Australian Boatbuilding Materials

Discussion in 'Wooden Boat Building and Restoration' started by PsiPhi, Jun 21, 2007.

  1. waikikin
    Joined: Jan 2006
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    waikikin Senior Member

    Psipsi, how about buying a secondhand boat & sail it, see if you like it, heaps cheaper & quicker to have fun - keep wife happyer too, maybe something you can varnish/paint up to get a feel for the work, my suggestion would be a pacer (puffin pacer) 12' easy to sail, can be set to row too, easy to get under boom in tacks, not overpowered but but carries kite if your keen, search up the pacer website or look ebay , trading post etc. Regards from Jeff.PS:find a local club/sailschool that runs AYF endorsed lessons & enrol wife & self, sure it costs but a Good investment!
     
  2. frosh
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    frosh Senior Member

    Hi psipsi, There are two aspects to your initial posting. Do you primarily want to go sailing, or do you want to build a boat? Maybe you want to build the boat yourself then get the tremendous satisfaction derived from sailing your own creation. Waikikin had a good point. Sail first to see if you like it. Do a social race or two as a crew on a fairly low performance dinghy to start. Then do it, build if you have got the bug to create. Be careful of advice given by posters such as raw. He is not thinking of your situation at all.

    I like to sail something that feels like it does what it was meant to.-QUOTE -RAW. Notice he starts this quote with: "I like" -
    Regards, and good luck, Sam
     
  3. raw
    Joined: Jul 2006
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    raw Senior Member

    How do you figure that?

    I give three seperate examples of classes that suit his philosophy and my thoughts on each of them.

    By tapping into a class association as suggested he would get all the answers he has asked for and loads more. Perhaps I didn't spell it out, but I was pointing in this direction.

    I do not see how my advice which includes local knowledge, is not helpfull in this case.
     
  4. frosh
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    frosh Senior Member

    Raw, sorry if you saw my comments as a bit harsh on you. I still feel that you were not truly viewing the situation from the perspective of the absolute beginner. Performance is always relative. A Mirror planing under spinnaker on a windy day probably feels more exhilarating than an Open 60 doing say 75% of it's ultimate highest boat speed. Single handers also have a major drawback in every situation. There is no-one with you to share the experience, and from considerable personal experience, this is a very important advantage of going sailing with a close friend or partner, compared to even sailing a sailboard, which is probably the most exhilarating sailing experience. The sailboard no matter how exciting gives only an exquisite "alone" sailing experience at best, not something that suits everybody.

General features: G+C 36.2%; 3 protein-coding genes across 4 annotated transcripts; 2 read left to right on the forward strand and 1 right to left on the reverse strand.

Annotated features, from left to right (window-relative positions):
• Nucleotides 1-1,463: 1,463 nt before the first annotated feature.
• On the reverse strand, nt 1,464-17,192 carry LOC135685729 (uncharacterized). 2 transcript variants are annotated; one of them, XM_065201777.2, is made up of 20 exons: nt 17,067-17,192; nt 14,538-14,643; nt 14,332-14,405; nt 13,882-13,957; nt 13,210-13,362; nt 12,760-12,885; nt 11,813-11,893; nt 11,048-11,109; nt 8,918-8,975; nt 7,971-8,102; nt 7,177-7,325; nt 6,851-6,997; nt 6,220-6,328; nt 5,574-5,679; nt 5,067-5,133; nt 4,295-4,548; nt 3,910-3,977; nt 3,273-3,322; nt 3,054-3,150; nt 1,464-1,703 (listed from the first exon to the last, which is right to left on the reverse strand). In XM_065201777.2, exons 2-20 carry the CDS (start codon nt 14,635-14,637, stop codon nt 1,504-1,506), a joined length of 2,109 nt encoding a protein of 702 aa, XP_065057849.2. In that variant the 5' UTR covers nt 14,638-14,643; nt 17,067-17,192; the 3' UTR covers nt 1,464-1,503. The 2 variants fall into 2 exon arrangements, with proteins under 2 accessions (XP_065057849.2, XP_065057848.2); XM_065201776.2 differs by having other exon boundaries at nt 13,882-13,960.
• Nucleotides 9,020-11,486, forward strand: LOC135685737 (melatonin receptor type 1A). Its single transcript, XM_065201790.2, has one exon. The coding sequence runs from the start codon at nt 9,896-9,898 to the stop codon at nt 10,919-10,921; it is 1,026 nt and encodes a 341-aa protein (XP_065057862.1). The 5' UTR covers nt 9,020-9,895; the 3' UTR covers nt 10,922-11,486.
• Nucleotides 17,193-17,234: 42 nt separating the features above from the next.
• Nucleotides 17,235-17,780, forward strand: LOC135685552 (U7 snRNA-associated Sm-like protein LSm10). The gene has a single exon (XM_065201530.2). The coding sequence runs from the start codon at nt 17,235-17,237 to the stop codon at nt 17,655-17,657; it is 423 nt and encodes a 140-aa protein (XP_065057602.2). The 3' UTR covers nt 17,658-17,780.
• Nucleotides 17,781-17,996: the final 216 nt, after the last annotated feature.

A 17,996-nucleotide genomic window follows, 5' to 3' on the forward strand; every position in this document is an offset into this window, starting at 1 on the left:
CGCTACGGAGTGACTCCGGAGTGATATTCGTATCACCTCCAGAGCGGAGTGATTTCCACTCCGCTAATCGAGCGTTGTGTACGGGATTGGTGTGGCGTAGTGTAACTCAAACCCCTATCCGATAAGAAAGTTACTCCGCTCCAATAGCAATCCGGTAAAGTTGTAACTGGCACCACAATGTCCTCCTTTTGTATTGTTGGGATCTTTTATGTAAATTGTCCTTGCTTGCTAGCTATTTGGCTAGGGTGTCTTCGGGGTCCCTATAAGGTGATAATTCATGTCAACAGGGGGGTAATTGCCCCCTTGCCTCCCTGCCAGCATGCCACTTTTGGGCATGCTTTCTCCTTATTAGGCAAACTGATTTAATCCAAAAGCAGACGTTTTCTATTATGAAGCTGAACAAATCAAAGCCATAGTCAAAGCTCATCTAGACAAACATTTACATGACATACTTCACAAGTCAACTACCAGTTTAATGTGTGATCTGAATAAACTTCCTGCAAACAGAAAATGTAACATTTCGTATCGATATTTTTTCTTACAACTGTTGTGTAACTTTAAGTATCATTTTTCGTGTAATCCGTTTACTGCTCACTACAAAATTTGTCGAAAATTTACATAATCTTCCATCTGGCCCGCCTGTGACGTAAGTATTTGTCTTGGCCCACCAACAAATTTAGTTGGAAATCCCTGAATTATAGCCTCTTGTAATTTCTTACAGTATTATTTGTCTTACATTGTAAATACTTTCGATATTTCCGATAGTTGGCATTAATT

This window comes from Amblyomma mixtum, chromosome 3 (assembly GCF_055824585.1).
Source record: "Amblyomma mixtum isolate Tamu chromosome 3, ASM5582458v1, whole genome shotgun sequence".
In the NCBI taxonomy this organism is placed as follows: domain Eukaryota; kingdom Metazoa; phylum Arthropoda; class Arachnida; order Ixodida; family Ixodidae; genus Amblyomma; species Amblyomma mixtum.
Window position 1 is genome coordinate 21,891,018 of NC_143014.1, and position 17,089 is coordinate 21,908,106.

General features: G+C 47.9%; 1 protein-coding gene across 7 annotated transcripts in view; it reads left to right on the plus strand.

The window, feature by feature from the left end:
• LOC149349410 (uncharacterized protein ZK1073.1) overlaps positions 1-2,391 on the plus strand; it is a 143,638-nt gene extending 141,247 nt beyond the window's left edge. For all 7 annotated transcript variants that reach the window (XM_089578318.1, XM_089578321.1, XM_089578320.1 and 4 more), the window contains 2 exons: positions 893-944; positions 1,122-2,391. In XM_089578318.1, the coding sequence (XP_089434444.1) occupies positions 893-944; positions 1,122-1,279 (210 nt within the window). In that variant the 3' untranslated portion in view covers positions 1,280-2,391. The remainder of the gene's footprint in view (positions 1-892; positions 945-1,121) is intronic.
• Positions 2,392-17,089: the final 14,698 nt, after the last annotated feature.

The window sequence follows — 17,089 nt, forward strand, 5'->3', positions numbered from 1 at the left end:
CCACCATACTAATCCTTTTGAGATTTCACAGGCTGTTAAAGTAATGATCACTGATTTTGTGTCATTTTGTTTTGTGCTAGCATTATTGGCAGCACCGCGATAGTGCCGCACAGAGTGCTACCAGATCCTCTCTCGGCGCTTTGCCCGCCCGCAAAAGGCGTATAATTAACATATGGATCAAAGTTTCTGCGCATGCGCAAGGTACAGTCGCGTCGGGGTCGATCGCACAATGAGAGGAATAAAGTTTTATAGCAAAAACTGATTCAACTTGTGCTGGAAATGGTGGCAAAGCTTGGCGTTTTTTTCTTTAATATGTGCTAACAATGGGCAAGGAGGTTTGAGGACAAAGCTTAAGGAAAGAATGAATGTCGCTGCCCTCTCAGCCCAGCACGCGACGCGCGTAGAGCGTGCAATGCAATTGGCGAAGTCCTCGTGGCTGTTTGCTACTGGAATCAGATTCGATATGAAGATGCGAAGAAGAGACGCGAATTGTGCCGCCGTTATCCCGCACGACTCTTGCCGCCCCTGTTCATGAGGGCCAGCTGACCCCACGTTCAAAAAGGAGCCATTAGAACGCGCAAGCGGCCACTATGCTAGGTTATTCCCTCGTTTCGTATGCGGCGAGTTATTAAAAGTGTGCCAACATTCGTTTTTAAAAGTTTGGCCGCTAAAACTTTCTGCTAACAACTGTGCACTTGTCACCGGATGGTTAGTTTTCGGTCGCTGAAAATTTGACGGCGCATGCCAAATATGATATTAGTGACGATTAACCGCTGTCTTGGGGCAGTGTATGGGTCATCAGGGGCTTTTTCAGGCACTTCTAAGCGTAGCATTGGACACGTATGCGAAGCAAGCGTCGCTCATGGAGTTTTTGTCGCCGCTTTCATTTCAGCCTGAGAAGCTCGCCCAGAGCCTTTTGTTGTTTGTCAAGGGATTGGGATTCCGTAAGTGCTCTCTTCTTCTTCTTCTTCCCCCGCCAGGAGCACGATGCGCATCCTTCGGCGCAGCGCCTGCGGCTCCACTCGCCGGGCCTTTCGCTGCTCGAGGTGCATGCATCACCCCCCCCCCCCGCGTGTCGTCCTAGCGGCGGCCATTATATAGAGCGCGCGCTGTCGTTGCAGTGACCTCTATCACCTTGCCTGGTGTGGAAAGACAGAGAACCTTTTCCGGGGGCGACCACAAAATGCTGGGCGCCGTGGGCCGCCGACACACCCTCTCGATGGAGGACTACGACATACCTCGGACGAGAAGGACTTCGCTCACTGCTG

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  5. alan white
    Joined: Mar 2007
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    alan white Senior Member

    I'll second Bergalia's view on this. A first boat--- to build or own will not be boring to sail, regardless of what a seasoned hand might think. More than anything else, a good sturdy proven design like the Mirror will be a doable project, easy on the pocket too. Sell it and move up, but wait until you feel the itch for more size, complexity, and speed.
    Plenty of other designs too, but as PAR says, get good plans (what's fifty bucks (US)?)

    Alan
     
  6. PsiPhi
    Joined: May 2007
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    PsiPhi Newbie

    This thread has become most interesting, and I'm learning from it, thanks, and thanks to PAR for brining it back on track!
    PAR, your last post is basically what I have been going through the last few weeks, scouring the web for designs, build blogs and opinions.
    I've come to the conclusion by first priority is to prove the point, inexpensively, that I can build a boat, and also end up with a boat in which I can learn to sail. I fully expect to outgrow it in a year or two (then I'll build a bigger one for all the family).
    My use for this first boat will be to learn to sail, and to amble around the lakes and estuaries, and maybe cruise the Pummicestone Passage on Saturday afternoons. I'm thinking flat bottom, shallow draft, car topper appears to be the right design.
    I particularily liked David Beede's 'Summer Breeze' for its economical use of ply and popularity amoungst other builders.
    http://www.simplicityboats.com/summerbreezetemp.html
    The plans are free and serveral people have journalled thier building process.
    I would appreciate opinions of my conclusions, this boat, and the materials to use.
     
  7. Bergalia
    Joined: Aug 2005
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    Bergalia Senior Member

    Australian Boat Building materials

    Summer Breeze looks fine PsiPhi. Good starter boat. Prefer a 'dagger board' myself...but.